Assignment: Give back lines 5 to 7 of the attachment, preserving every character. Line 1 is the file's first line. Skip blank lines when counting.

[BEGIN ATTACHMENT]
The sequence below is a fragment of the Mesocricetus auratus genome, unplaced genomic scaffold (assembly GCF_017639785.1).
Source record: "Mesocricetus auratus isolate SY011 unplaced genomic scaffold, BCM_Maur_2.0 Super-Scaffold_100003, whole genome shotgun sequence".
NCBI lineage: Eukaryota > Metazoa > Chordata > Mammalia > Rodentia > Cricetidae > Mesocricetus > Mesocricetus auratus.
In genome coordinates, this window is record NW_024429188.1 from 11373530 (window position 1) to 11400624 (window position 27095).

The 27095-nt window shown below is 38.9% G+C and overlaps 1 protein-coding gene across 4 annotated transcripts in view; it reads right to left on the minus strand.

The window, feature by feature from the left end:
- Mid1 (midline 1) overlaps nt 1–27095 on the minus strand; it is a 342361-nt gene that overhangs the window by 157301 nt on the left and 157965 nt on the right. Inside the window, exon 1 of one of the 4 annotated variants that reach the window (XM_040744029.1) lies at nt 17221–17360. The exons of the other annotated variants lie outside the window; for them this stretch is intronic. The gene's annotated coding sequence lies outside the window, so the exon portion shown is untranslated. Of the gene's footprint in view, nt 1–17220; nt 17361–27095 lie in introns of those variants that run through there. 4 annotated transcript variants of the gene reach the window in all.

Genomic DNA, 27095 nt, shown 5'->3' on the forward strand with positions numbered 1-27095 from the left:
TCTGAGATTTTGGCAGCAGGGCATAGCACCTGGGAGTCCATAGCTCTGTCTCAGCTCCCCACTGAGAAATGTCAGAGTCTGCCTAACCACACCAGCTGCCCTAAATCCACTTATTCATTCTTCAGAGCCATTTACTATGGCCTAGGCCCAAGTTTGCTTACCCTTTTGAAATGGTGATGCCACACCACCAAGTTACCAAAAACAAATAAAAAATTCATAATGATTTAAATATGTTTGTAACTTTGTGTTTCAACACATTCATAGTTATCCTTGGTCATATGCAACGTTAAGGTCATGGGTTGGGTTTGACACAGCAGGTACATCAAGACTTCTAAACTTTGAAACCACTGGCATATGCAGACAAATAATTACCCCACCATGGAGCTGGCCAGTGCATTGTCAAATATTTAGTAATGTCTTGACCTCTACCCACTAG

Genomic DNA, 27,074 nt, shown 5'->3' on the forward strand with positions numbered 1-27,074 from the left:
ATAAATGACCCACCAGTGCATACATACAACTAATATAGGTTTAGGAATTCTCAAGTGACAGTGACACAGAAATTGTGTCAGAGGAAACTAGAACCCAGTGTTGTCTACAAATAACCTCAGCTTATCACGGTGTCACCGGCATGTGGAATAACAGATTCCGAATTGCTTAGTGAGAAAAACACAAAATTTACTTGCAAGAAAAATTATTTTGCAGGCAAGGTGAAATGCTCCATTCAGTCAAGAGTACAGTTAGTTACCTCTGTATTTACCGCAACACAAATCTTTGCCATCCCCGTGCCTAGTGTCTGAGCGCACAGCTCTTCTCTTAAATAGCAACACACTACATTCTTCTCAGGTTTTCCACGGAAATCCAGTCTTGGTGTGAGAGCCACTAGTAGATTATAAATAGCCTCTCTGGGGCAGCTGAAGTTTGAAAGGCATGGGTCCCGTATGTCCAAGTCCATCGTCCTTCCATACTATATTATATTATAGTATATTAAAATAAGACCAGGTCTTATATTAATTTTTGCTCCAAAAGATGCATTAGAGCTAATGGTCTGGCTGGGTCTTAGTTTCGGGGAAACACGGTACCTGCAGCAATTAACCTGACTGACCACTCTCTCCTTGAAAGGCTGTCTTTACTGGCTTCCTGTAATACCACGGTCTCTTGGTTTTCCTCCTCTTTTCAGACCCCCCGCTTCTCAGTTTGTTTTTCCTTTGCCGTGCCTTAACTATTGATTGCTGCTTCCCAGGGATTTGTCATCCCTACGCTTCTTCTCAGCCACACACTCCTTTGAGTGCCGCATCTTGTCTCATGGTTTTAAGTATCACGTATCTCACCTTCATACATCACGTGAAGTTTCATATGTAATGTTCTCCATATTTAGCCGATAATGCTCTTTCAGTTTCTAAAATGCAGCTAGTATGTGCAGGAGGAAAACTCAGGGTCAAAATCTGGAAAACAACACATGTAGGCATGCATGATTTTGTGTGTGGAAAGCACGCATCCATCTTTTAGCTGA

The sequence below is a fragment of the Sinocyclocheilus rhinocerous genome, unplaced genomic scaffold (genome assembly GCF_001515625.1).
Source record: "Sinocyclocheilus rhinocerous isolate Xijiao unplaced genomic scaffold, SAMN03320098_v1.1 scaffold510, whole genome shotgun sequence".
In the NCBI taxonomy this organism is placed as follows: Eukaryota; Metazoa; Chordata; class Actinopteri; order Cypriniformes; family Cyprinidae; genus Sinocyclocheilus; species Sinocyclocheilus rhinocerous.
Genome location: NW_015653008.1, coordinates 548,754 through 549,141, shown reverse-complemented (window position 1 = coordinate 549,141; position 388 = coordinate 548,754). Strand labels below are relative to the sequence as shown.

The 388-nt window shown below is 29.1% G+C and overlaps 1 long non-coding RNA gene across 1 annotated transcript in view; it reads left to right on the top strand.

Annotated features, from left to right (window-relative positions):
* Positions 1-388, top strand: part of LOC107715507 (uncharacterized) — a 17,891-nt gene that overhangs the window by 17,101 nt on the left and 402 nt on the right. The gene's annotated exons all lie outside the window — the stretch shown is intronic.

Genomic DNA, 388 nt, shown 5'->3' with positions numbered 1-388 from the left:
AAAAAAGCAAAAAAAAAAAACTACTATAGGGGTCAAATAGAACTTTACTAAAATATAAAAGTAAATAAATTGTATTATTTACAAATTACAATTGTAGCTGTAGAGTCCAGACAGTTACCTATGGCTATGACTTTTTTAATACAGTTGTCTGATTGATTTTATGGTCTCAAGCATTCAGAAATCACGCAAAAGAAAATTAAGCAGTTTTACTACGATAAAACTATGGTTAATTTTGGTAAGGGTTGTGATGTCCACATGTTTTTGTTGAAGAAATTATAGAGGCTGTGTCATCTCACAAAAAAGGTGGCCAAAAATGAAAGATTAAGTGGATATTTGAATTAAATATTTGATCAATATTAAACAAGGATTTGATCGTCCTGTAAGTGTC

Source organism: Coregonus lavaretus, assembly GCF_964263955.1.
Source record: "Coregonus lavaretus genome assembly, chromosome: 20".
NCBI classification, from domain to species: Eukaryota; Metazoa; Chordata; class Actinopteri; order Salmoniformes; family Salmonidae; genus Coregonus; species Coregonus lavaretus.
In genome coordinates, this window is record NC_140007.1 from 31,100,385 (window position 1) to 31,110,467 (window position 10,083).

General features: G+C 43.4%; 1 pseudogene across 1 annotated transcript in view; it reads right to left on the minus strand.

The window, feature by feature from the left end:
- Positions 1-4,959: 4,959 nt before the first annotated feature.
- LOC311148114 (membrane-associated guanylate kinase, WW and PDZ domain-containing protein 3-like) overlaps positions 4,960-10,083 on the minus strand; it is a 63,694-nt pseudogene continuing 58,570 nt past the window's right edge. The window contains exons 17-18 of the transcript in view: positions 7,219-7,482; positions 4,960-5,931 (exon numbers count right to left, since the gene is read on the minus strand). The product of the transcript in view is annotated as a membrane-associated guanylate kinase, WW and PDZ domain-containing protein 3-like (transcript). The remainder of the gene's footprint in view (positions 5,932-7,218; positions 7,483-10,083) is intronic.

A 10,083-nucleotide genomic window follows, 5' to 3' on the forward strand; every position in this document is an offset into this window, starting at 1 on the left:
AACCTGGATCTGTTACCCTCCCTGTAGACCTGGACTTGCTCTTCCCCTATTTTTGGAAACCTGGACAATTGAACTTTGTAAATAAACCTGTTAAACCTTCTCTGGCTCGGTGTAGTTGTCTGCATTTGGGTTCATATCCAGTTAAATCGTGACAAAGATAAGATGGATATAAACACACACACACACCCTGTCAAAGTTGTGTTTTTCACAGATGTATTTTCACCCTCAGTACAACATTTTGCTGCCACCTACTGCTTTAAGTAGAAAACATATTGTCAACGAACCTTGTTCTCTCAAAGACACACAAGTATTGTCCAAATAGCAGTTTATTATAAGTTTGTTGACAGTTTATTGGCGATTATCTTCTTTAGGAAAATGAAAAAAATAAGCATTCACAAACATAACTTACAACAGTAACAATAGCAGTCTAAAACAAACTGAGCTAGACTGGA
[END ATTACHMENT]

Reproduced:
The 27095-nt window shown below is 38.9% G+C and overlaps 1 protein-coding gene across 4 annotated transcripts in view; it reads right to left on the minus strand.

The window, feature by feature from the left end:
- Mid1 (midline 1) overlaps nt 1–27095 on the minus strand; it is a 342361-nt gene that overhangs the window by 157301 nt on the left and 157965 nt on the right. Inside the window, exon 1 of one of the 4 annotated variants that reach the window (XM_040744029.1) lies at nt 17221–17360. The exons of the other annotated variants lie outside the window; for them this stretch is intronic. The gene's annotated coding sequence lies outside the window, so the exon portion shown is untranslated. Of the gene's footprint in view, nt 1–17220; nt 17361–27095 lie in introns of those variants that run through there. 4 annotated transcript variants of the gene reach the window in all.